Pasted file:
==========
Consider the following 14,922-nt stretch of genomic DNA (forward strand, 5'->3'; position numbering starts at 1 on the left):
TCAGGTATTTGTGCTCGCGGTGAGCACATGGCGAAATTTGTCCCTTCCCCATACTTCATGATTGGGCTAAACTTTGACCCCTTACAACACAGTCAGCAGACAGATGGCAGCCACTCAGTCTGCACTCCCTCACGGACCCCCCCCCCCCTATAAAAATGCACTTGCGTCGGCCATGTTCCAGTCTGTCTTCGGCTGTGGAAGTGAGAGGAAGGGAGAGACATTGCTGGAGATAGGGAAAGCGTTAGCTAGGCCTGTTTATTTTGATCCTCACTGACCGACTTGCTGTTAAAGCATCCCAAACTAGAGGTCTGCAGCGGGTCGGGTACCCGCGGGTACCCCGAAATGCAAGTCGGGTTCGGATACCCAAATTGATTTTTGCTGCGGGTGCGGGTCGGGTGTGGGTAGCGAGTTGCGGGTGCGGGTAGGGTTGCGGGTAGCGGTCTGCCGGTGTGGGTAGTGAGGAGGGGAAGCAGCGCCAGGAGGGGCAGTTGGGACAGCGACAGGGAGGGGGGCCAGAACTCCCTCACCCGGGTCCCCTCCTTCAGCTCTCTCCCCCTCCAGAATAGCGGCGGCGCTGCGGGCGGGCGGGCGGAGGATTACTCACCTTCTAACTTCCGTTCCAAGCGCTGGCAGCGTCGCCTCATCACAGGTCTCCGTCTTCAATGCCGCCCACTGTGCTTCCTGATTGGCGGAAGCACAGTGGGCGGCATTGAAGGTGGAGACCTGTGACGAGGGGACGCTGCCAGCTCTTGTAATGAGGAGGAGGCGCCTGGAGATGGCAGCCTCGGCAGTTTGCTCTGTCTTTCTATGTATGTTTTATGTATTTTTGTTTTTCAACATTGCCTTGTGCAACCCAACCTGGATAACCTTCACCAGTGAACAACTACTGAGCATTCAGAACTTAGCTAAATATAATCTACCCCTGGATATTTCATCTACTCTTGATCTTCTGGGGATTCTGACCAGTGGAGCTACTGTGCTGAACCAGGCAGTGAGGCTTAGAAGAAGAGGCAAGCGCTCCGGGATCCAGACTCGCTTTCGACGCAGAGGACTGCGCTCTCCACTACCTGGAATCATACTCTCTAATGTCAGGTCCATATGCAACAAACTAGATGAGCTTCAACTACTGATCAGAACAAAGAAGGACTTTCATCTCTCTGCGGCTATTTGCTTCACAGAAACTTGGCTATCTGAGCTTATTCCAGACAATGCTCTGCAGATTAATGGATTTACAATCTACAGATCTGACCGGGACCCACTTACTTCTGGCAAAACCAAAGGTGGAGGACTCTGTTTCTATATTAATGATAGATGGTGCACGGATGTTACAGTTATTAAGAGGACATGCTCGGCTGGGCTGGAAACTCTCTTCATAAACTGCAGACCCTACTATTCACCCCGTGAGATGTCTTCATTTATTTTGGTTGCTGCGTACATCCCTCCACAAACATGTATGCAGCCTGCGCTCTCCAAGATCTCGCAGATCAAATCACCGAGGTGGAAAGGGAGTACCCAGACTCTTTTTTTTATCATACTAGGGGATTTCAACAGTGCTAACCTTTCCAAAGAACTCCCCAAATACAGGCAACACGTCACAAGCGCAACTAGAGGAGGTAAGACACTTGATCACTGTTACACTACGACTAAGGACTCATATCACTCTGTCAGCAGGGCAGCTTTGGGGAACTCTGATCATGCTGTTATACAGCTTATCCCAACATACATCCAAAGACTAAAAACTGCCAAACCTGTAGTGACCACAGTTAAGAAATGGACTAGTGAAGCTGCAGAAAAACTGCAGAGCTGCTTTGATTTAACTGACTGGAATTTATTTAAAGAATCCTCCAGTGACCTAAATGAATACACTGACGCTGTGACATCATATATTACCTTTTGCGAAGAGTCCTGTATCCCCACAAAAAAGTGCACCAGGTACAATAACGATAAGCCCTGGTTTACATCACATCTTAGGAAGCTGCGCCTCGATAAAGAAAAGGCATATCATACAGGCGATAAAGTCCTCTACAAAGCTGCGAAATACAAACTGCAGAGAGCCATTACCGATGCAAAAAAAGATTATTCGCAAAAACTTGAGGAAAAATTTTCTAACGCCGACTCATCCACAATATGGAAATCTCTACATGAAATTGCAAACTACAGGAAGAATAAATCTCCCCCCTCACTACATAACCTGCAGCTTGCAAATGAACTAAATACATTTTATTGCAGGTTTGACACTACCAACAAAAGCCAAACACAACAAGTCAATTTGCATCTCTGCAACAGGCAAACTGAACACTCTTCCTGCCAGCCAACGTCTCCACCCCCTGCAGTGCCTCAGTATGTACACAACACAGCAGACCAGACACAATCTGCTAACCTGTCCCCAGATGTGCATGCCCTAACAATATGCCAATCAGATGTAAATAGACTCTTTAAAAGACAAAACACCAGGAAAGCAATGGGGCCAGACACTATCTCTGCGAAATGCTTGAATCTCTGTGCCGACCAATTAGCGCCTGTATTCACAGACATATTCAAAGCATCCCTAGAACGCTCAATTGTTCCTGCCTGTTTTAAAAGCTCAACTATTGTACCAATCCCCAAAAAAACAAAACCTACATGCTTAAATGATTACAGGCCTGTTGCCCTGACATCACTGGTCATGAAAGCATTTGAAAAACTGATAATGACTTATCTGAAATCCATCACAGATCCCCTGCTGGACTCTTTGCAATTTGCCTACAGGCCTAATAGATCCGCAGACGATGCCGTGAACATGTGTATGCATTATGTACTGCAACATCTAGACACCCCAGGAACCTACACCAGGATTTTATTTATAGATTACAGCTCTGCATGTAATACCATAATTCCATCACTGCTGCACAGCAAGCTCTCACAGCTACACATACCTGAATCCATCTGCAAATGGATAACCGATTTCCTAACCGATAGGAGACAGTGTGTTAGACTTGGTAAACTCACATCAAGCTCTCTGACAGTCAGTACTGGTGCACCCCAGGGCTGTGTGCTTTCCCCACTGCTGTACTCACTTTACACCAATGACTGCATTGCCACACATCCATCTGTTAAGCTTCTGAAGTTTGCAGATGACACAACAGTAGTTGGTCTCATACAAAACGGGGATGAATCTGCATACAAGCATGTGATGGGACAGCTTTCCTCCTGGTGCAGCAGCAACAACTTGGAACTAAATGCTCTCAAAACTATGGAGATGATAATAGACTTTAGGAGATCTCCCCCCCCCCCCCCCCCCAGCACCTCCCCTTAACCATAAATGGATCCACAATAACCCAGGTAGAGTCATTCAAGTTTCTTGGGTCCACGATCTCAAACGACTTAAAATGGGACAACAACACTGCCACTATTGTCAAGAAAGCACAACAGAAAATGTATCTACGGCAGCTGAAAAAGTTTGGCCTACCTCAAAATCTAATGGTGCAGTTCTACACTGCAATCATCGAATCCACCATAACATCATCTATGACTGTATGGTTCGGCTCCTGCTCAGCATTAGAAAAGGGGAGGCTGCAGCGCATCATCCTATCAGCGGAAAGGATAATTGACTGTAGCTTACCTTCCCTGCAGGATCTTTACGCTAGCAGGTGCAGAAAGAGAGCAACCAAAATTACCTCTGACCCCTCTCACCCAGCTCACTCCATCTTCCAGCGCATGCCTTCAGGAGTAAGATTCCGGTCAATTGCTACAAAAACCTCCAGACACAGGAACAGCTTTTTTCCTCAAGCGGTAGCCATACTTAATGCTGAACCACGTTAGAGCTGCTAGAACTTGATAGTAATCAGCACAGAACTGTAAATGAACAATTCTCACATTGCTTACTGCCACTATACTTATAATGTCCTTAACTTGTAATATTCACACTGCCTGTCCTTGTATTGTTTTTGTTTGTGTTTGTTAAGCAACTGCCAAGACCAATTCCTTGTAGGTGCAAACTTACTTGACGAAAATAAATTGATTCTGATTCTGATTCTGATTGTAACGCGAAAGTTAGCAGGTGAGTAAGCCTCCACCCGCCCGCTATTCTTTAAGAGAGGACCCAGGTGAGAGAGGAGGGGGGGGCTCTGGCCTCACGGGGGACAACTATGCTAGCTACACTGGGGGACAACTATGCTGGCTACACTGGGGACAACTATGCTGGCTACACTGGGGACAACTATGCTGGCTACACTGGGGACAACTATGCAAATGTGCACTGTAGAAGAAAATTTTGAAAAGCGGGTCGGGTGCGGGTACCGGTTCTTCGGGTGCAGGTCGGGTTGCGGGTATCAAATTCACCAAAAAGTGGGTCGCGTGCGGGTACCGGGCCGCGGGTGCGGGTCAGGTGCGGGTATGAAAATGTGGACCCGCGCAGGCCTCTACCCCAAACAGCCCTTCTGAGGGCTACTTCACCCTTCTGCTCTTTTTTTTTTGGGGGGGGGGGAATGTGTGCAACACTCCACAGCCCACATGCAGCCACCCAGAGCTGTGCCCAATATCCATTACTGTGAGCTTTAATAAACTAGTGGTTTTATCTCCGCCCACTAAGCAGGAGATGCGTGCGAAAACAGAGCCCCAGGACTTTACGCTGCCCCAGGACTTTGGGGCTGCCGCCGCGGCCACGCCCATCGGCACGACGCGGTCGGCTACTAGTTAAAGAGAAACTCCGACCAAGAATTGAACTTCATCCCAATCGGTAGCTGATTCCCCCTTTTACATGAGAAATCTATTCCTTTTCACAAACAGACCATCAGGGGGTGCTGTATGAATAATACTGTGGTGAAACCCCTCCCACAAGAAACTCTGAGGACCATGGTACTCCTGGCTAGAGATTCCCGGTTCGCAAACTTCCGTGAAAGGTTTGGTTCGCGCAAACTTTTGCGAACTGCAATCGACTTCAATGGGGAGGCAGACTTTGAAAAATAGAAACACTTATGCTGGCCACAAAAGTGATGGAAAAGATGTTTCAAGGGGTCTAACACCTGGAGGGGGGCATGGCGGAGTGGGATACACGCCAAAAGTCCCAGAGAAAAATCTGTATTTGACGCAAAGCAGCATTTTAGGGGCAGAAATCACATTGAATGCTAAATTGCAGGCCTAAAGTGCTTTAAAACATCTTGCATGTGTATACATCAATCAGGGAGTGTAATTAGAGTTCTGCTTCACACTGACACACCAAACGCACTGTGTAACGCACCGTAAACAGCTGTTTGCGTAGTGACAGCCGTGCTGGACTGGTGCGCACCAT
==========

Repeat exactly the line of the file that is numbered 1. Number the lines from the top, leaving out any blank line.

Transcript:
Consider the following 14,922-nt stretch of genomic DNA (forward strand, 5'->3'; position numbering starts at 1 on the left):